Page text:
People over fifty account for about half of all consumer fraud complaints, and more than a third of identity theft cases. This is according to the Federal Trade Commission. And it’s why the Cape Fear Elder Abuse Prevention Network last week gathered almost two hundred area seniors to hear what Medicare coordinators, attorneys, bankers, and postal inspectors had to say about fraud prevention. For, the Cape Fear region is among the nation’s fastest-growing when it comes to Baby Boomers,
Financial scammers’ most effective weapons include friendship, their abilities to pose as church-going, civic-minded citizens—and “helpful” natures. So says Secretary of State Elaine Marshall, who notes that post-recessionary white-collar criminals tend to leave younger generations alone--as they’re typically saddled with debt—and instead focus on gaining the trust of those most likely to have assets and investment funds: seniors.
"And so, anywhere you have a growing population of people—a growing population of people who are perceived to have money—it is that magnet for those crooks to come to try to separate the people from their money."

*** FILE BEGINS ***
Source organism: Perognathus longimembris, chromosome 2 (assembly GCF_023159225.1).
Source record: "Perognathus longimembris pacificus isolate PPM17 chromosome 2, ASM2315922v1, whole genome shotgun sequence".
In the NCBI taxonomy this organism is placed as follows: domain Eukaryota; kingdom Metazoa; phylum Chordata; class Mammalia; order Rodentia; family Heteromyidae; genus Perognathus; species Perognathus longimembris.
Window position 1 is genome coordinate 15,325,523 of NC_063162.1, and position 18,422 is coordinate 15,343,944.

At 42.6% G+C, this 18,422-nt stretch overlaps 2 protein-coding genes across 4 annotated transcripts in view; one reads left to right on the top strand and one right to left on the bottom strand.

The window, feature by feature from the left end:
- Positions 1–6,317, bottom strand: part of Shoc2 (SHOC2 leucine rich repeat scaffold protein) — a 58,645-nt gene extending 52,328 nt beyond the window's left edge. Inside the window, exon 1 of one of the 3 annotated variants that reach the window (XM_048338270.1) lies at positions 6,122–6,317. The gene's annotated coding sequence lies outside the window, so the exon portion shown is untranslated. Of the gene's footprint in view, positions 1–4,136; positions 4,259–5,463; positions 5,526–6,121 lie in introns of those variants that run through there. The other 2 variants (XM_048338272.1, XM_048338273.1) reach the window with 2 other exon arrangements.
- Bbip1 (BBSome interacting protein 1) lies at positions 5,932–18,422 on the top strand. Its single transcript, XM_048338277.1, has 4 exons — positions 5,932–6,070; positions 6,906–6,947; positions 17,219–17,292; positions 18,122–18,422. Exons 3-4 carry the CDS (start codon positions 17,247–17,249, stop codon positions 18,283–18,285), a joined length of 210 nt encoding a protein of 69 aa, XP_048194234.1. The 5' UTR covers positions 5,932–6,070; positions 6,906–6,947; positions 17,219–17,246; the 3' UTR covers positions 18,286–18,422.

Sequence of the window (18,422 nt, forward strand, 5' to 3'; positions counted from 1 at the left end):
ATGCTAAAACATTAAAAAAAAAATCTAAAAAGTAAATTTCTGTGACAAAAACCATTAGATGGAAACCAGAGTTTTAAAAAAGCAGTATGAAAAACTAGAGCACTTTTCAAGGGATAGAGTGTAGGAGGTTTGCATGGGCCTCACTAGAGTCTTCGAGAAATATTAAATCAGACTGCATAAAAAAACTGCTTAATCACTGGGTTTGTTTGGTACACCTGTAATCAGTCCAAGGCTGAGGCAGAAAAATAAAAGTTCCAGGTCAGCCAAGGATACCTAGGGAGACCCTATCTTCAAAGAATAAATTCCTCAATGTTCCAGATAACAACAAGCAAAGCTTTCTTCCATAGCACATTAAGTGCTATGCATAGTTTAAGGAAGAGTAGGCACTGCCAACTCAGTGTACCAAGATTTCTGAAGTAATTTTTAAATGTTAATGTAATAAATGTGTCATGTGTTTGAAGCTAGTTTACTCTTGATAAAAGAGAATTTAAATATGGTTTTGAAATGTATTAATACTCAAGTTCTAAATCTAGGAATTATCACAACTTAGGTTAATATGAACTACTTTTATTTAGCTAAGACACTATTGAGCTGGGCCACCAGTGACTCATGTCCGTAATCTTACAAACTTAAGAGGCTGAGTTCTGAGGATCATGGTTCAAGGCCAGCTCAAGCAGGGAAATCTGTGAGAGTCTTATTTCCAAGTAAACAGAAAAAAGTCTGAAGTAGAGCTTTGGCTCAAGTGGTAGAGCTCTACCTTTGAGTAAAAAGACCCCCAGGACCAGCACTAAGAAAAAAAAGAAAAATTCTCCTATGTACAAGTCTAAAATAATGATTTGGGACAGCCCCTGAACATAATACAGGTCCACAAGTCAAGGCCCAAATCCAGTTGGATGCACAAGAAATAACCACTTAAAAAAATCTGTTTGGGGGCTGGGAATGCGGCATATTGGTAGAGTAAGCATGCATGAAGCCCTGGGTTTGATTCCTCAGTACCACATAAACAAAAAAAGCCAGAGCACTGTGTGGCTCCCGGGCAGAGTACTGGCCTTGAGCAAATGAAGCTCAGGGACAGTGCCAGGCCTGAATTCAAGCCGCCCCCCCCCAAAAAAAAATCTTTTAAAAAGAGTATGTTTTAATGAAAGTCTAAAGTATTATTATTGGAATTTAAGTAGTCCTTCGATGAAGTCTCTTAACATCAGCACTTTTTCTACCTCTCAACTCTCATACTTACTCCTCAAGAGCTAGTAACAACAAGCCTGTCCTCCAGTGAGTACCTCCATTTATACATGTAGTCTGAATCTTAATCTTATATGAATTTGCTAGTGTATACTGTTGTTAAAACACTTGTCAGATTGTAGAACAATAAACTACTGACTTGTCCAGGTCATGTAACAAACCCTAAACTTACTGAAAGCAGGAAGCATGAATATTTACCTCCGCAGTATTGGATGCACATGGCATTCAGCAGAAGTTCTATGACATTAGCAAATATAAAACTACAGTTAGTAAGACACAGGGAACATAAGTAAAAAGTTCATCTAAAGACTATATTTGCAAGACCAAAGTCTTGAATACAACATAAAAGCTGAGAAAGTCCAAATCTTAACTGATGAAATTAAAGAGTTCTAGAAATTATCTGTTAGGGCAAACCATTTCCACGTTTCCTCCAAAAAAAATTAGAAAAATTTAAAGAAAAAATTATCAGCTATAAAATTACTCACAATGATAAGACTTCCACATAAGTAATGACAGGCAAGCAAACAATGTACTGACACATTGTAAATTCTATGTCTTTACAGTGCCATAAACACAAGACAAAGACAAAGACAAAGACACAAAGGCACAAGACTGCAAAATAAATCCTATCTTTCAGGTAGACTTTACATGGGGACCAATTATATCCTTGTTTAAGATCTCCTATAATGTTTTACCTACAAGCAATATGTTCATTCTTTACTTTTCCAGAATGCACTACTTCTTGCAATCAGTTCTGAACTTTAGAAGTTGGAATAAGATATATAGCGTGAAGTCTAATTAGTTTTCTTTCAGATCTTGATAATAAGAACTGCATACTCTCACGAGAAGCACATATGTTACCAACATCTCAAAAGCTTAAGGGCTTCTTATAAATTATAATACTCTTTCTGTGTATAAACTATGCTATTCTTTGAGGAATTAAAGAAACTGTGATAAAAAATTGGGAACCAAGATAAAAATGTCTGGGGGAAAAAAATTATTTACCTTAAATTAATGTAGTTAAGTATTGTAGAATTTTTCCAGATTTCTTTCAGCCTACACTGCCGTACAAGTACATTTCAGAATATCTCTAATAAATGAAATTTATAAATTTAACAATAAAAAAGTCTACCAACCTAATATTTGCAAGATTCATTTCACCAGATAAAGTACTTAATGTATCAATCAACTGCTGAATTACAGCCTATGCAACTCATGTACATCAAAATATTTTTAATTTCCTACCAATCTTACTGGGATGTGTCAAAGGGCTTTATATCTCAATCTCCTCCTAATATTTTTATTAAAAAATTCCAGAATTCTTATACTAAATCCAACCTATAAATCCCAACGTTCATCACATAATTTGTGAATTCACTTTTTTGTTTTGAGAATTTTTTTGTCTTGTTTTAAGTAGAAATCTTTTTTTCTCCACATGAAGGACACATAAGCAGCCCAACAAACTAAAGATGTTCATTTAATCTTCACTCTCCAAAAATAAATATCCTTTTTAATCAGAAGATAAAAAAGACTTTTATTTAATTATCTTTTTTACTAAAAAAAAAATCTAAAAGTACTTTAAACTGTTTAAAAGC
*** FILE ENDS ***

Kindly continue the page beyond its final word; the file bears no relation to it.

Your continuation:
Jonathan David, District Attorney for Brunswick, Bladen and Columbus Counties, adds that it’s difficult to prosecute—and therefore deter—these crooks, as North Carolina’s overburdened justice system prioritizes violent criminal cases. He says state sentencing guidelines are structured such that financial crime cases don’t warrant much prison time for first-time offenders.
"You know, I think what we’re going to see in the legislature, is they’re going to be putting enhanced and increased penalties for people that create large-scale loss, or people that target unusually vulnerable classes of victims—like the elderly. And that’s something we’re advocating for."
David says the most important thing today’s seniors can do is become aware of their surroundings and relationships, avoid isolation, and become as physically healthy as possible. He adds that medical and financial documents should be reviewed by registered attorneys and financial advisers.
***Tips for Protecting Yourself From Elder Abuse:
- Make sure your financial and legal affairs are in order. If they aren’t, enlist professional help to get them in order, with the assistance of a trusted friend or relative if necessary.
- Keep in touch with family and friends and avoid becoming isolated.
- If you are unhappy with the care you’re receiving, whether it’s in your own home or in a care facility, speak up. Tell someone you trust and ask that person to report the abuse, neglect, or substandard care to an elder abuse helpline or long-term care ombudsman, or make the call yourself.